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DIY Job? Adding TRVs to panel radiator?

skiereric
skiereric Member Posts: 45
Roughly 1/4 of my radiators do not have TRVs.
This summer, I was hoping to add TRVs to the remaining radiators.

First question - I feel this is something I can handle as a homeowner? Is there anything I am missing? Ideally looking for a guide or instructions I can follow.

Second question - A few of my radiators have a strange "adaptor" valve? Any idea why?



Could this adapter cause any flow issues?

Comments

  • Zman
    Zman Member Posts: 7,334
    It looks like an isolation valve. It should not cause flow issues if fully open.
    "If you can't explain it simply, you don't understand it well enough"
    Albert Einstein
  • JDHW
    JDHW Member Posts: 46
    @skiereric,
    Are you in the UK? The valve you have shown is a lockshield valve. It is used to balance the flow between the radiators in you system hence it has cap on it to prevent adjustment once it is adjusted properly. Normally you have a TRV on the input to the radiator and the lockshield on the other side.

    John
    geno907
  • skiereric
    skiereric Member Posts: 45
    I am in Canada.
    Both the supply and return have a lockshield valve.
    I am looking to replace the supply side with a TRV with TRV head.
  • Zman
    Zman Member Posts: 7,334
    @JDHW I thought it looked like one of these.https://www.supplyhouse.com/Runtal-VALVE-ANG-SET-Standard-Angle-Shut-Off-Valve-Set-for-All-Models Do you see something that indicates it's for balancing?

    @skiereric IF you can find a thermostatic valve with the same configuration as the valve you have the swap should be pretty simple. Reconfiguring the radiator nipples is a bit harder.
    "If you can't explain it simply, you don't understand it well enough"
    Albert Einstein
  • skiereric
    skiereric Member Posts: 45
    @Zman Here is what another valve on another rad looks like

    This is the part I would use to swap - https://www.supplyhouse.com/Danfoss-013G8013-1-2-Side-Mount-Angle-Thermostatic-Radiator-Valve-5552000-p
  • Zman
    Zman Member Posts: 7,334
    Do you see how the valves on your radiators have the male side of the union in both directions and the one on supply house has a female pipe thread fitting on one side? That will make the job harder.
    I don't recognize the brand of your valves but I bet someone on here does.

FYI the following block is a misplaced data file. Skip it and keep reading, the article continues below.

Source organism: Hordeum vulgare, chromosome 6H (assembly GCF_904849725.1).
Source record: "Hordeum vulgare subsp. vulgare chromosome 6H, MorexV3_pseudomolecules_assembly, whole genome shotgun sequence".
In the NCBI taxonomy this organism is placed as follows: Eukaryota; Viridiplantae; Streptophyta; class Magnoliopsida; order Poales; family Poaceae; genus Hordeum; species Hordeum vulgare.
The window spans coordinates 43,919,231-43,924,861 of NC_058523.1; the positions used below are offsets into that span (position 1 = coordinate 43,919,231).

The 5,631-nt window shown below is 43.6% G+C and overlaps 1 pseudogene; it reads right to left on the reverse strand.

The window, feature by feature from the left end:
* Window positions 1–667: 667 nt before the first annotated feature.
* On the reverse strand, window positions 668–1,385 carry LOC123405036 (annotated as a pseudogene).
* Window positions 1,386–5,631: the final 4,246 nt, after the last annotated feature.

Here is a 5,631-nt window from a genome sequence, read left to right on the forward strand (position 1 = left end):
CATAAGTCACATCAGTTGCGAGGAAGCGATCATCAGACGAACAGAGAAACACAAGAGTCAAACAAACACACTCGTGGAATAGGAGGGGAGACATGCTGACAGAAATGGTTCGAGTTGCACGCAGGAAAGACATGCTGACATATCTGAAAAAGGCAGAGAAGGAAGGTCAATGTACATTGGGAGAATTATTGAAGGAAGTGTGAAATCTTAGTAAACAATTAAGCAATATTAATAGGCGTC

"If you can't explain it simply, you don't understand it well enough"
    Albert Einstein
  • Zman
    Zman Member Posts: 7,334
    Nice, Do you see how this one has the 2 unions you need? https://herzvalves.com/catalog.php?prodID=106&lng=gbr
    "If you can't explain it simply, you don't understand it well enough"
    Albert Einstein
  • JUGHNE
    JUGHNE Member Posts: 9,767
    I just worked on a 2 pipe steam system that had TRV's with that small Heart trademark.

    Those were made by Ammark...ammarkcorp.com.

    Most of the time changing rad valves you have to change the spud union screwed into the radiator.....sometimes easy.
  • skiereric
    skiereric Member Posts: 45
    @Zman Perfect. I can remove the existing valve/tail that goes into the radiator using a radiator spud wrench and then install the new TRV valve with the male union (from the link you posted)
  • Zman
    Zman Member Posts: 7,334
    Chances are, you can leave the part that goes into the radiator and simply loosen both unions and swap it out. You will of course need to drain and refill that part of the system.
    "If you can't explain it simply, you don't understand it well enough"
    Albert Einstein
  • bburd
    bburd Member Posts: 332
    If you have an indoor thermostat controlling the system, it’s important not to put TRVs on the radiators near the thermostat. The usual strategy is to put the thermostat in the coldest room, then use TRVs in the other rooms to reduce the heating there to balance the system. 

    This does not apply of the system uses an outdoor thermostat as master control and does not have an interior temperature sensor.

    Bburd